Why the hyper-rationality of economics isn’t so good as a management education

Behavioral Assumptions and Management Ability: A Tentative Test
Date: 2009-06
By: Benito Arruñada
Xosé H. Vázquez

The paper explores the consequences that relying on different behavioral assumptions in training managers may have on their future performance. We argue that training with an emphasis on the standard assumptions used in economics (rationality and self-interest) leads future managers to rely excessively on rational and explicit safeguarding, crowding out instinctive contractual heuristics and signaling a bad type to potential partners. In contrast, human assumptions used in management theories, because of their diverse, implicit and even contradictory nature, do not conflict with the innate set of cooperative tools and may provide a good training ground for such tools. We present tentative confirmatory evidence by examining how the weight given to behavioral assumptions in the core courses of the top 100 business schools influences the average salaries of their MBA graduates. Controlling for the average quality of their students and some other schools characteristics, average salaries are significantly greater for those schools whose core MBA courses contain a higher proportion of management courses as opposed to courses based on economics or technical disciplines.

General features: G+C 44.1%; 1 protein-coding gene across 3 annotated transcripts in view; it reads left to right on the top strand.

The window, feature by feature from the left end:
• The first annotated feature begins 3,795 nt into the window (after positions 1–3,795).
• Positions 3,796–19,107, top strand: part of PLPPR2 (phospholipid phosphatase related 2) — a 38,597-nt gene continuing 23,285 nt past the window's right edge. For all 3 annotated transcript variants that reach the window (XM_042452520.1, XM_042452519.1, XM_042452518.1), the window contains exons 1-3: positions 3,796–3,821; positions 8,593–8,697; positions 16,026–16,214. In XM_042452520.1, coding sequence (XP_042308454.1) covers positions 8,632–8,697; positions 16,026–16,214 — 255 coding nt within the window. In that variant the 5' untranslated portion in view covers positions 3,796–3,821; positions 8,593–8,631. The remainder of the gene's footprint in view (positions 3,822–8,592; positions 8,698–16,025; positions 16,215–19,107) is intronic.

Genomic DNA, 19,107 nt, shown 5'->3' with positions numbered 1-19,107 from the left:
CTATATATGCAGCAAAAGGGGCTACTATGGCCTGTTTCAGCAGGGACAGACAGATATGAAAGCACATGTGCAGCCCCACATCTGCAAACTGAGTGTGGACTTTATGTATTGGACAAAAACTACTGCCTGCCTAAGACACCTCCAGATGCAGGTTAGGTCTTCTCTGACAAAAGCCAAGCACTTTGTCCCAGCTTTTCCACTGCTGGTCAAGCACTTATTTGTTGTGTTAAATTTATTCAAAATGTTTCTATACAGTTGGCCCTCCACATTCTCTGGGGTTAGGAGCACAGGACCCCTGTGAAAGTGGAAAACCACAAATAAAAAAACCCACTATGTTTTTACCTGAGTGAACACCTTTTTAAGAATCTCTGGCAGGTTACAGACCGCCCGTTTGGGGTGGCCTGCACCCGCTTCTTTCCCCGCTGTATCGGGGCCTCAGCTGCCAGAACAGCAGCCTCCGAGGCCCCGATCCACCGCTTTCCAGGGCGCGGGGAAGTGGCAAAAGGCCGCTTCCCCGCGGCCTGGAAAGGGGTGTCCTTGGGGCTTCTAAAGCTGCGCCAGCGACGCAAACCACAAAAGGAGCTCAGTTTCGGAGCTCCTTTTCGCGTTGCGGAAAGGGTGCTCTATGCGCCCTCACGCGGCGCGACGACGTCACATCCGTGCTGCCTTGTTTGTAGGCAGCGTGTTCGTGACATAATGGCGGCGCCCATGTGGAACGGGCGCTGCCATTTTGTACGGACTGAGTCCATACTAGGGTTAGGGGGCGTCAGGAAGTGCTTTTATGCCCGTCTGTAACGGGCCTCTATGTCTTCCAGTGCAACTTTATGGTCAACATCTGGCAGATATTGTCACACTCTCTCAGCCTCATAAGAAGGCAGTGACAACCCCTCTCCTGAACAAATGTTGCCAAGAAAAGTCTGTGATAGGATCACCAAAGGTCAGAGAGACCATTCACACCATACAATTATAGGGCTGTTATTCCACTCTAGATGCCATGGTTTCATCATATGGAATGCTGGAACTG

This entry was posted in Economics and public policy. Bookmark the permalink.
Notify of

Newest Most Voted
Inline Feedbacks
View all comments
14 years ago

In short, if you want to economise[sic] study economics, if you want to manage, study management?

Chris Lloyd
14 years ago

Oh dear,
These researchers conflate MBA graduates salary being higher with their having been better educated for business. They must be better if they get paid more, right? Sounds like the authors must have done a recent economics course.

They toss finance and strategy in with economics. WTF? While the management subjects are HR management, leadership and organisation behaviour the content free zones of the MBA. I am sure that these courses equip graduates with the confidence and skills to land a good job and quickly glad hand their way up the corporate ladder. But does their fluency in management speak actually add any value to their organisation? It is the shameless bullshit factor at US business school that does the harm (see here) and I am afraid that the source of the infection is the management courses of MBAs.